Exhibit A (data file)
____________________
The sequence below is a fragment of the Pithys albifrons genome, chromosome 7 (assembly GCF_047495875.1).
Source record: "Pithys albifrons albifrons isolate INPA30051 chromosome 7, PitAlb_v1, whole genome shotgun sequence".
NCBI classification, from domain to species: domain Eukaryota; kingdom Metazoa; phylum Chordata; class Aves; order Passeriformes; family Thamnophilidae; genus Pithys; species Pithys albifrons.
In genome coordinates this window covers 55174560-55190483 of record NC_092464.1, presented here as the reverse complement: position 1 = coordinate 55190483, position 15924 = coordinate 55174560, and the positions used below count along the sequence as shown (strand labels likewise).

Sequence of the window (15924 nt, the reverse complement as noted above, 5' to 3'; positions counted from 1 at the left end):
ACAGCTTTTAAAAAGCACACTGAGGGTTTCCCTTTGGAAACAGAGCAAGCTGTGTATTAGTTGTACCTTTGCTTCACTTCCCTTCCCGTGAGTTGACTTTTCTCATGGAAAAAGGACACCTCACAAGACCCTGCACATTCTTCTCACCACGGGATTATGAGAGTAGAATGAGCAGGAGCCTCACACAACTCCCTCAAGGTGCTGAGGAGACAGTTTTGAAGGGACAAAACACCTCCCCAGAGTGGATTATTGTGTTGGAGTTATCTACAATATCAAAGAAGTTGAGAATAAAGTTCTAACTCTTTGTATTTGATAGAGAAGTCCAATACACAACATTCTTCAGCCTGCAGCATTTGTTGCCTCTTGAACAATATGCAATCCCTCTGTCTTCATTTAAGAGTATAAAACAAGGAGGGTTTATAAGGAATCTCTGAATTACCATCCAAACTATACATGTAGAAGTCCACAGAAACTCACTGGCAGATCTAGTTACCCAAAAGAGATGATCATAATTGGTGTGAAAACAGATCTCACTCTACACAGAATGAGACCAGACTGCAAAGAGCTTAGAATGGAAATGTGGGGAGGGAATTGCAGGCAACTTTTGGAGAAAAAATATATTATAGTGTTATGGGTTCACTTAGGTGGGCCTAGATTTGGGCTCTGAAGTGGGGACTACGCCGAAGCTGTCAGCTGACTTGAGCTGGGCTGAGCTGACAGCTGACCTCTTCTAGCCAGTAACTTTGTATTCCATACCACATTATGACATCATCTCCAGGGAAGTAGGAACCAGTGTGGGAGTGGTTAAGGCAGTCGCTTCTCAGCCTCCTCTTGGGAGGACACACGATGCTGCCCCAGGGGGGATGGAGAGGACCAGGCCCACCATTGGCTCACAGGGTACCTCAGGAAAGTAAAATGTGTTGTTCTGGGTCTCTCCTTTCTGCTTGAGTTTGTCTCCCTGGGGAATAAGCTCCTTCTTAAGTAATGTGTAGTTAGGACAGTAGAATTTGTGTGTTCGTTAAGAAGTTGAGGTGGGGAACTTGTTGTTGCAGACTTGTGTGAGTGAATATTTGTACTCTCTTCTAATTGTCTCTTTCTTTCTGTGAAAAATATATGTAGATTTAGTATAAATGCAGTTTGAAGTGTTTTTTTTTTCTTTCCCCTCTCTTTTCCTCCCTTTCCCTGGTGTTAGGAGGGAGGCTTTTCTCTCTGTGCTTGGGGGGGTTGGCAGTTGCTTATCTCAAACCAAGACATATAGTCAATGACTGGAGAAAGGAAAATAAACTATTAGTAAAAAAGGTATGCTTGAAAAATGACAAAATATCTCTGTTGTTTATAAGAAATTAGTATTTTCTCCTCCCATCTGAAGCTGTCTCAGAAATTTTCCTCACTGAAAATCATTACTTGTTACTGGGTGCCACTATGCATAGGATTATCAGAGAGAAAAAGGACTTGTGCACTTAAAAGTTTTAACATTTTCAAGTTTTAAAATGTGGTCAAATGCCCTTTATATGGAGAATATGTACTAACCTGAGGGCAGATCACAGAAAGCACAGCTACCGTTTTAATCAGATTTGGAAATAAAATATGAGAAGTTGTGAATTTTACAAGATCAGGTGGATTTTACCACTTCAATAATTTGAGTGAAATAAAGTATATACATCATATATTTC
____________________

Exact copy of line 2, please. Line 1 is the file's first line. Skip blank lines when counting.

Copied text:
Source record: "Pithys albifrons albifrons isolate INPA30051 chromosome 7, PitAlb_v1, whole genome shotgun sequence".